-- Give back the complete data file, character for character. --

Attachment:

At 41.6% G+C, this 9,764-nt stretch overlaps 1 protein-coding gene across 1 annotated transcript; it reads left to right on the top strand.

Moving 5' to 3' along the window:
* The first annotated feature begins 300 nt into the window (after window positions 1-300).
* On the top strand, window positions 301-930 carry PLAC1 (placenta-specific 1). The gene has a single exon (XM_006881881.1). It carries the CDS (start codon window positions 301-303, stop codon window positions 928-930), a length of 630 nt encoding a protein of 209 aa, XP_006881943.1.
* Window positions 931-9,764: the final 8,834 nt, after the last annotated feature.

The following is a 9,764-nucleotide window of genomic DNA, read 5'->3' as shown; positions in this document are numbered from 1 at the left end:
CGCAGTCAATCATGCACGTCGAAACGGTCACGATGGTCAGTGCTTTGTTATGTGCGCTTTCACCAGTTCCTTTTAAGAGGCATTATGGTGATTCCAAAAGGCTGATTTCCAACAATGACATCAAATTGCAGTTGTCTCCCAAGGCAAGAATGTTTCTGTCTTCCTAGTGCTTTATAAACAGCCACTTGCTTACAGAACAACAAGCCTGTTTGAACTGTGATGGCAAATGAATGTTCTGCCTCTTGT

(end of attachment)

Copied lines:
At 41.6% G+C, this 9,764-nt stretch overlaps 1 protein-coding gene across 1 annotated transcript; it reads left to right on the top strand.

Moving 5' to 3' along the window:
* The first annotated feature begins 300 nt into the window (after window positions 1-300).
* On the top strand, window positions 301-930 carry PLAC1 (placenta-specific 1). The gene has a single exon (XM_006881881.1). It carries the CDS (start codon window positions 301-303, stop codon window positions 928-930), a length of 630 nt encoding a protein of 209 aa, XP_006881943.1.
* Window positions 931-9,764: the final 8,834 nt, after the last annotated feature.

The following is a 9,764-nucleotide window of genomic DNA, read 5'->3' as shown; positions in this document are numbered from 1 at the left end:
CGCAGTCAATCATGCACGTCGAAACGGTCACGATGGTCAGTGCTTTGTTATGTGCGCTTTCACCAGTTCCTTTTAAGAGGCATTATGGTGATTCCAAAAGGCTGATTTCCAACAATGACATCAAATTGCAGTTGTCTCCCAAGGCAAGAATGTTTCTGTCTTCCTAGTGCTTTATAAACAGCCACTTGCTTACAGAACAACAAGCCTGTTTGAACTGTGATGGCAAATGAATGTTCTGCCTCTTGT